Watch the how to powerslide on inline skates video tutorial below and practice until you master this advanced rollerblade stopping technique.
If you’re looking for a super effective way to stop without using the brake on rollerblades, learn to powerslide.
In this powerslide tutorial, I, Bujie, a dude who’s been rollerblading since the age 9, will teach you how to powerslide on rollerblades.
Also read: Different ways of stopping on rollerblades
Many inline skaters like using the powerslide for speed control when traveling at crazy high speeds. You can safely turn to this technique even for emergency stopping when skating downhill.
One of our team members, Bujie (the guy in the YT short above), is a big fan of the powerslide. And he will show you the step-by-step process involved when performing this speed-control trick. We’ll also publish the full video once it goes live.
Let’s now dive into the step-by-step process for nailing the powerslide on rollerblades.
Let’s dive right in.
Practice the powerslide on a flat, smooth surface for the best results. Why? Part of this maneuver involves sliding, so the smoother the skating surface, the easier it would be to break traction and slide to a smooth stop. Avoid spots with cracks, small rocks, potholes, sticks, and other show-stopping obstacles.
Harder Wheels Powerslide Better Than Softer Ones
I haven’t heard other skaters mentioning this, but wheel hardness matters when sliding on skate wheels.
Harder wheels generally slide better than softer ones. Softer wheels grip the ground harder, which makes breaking the traction to initiate the powerslide or any other type of slide that much harder.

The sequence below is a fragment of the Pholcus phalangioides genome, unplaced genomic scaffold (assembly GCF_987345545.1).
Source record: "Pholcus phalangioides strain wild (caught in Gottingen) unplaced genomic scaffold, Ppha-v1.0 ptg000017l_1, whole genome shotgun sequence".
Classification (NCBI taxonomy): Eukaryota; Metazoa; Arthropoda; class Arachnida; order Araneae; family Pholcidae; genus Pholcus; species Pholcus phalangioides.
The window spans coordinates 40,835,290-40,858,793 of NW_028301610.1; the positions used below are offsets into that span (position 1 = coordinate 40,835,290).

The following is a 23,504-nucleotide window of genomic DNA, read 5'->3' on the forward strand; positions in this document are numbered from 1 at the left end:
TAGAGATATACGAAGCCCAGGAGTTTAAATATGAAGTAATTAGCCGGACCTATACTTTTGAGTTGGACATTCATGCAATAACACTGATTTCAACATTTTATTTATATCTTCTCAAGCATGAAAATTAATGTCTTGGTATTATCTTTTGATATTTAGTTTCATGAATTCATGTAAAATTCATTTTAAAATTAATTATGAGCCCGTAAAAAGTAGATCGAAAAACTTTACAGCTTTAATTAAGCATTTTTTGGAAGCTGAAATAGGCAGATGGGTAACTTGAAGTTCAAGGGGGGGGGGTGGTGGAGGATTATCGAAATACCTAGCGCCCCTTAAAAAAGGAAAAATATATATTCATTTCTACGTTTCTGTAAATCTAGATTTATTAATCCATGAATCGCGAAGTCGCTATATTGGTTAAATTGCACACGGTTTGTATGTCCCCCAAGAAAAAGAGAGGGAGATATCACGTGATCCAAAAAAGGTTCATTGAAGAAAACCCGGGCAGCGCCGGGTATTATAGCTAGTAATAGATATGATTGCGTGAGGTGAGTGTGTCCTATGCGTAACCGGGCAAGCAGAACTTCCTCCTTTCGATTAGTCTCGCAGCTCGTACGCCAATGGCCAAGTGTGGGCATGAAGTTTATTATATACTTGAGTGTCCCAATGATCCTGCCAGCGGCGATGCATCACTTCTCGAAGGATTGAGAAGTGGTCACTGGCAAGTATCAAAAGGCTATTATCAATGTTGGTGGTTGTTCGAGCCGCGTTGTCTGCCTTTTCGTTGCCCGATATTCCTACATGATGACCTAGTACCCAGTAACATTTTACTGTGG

Any wheel with a hardness rating of 85A or harder should be fine. But it doesn’t mean you can’t break with 80A or even 78A wheels. It just gets a tad trickier, plus you’ll chew through the soft wheels insanely quickly.
In the final analysis, practicing the correct powerslide technique is more important than using the right wheel hardness.
During the learning phase, skate at a reasonably low speed and only glide faster when your confidence level grows. And the only time your confidence in rollerblading grows is when you gain competence at a certain skill or technique.
Great backward skating skills are essential to powersliding on inline skates. The ability to inline skate backwards at speed is crucial for maintaining control during the slide. If you can’t transition from forward to backward smoothly and safely, learn the skill first.
4 Different Ways to Transition to Backward Skating
There are 4 different ways to transition to backward skating just before the slide.
- Transition with the left foot and powerslide with the same foot
- Transition with the right foot and powerslide with the same foot
- Transition with the right and slide with the left
- Transition with the left and powerslide with the right one.
Here’s how to do the actual forward-to-backward transitioning when learning to powerslide on inlines:
1. jump-and-turn (do a 180 jump) to skate backwards. This is a highly technical skill that most beginners and even intermediate-level skaters aren’t adept at, particularly when traveling fast.
2. Put both skates in the heel-to-heel position (mohawk or eagle position) before lifting the stamina foot and placing it parallel to the foot you want to slide with. Keep the knees bent the entire time, and bend them even deeper when executing the next step.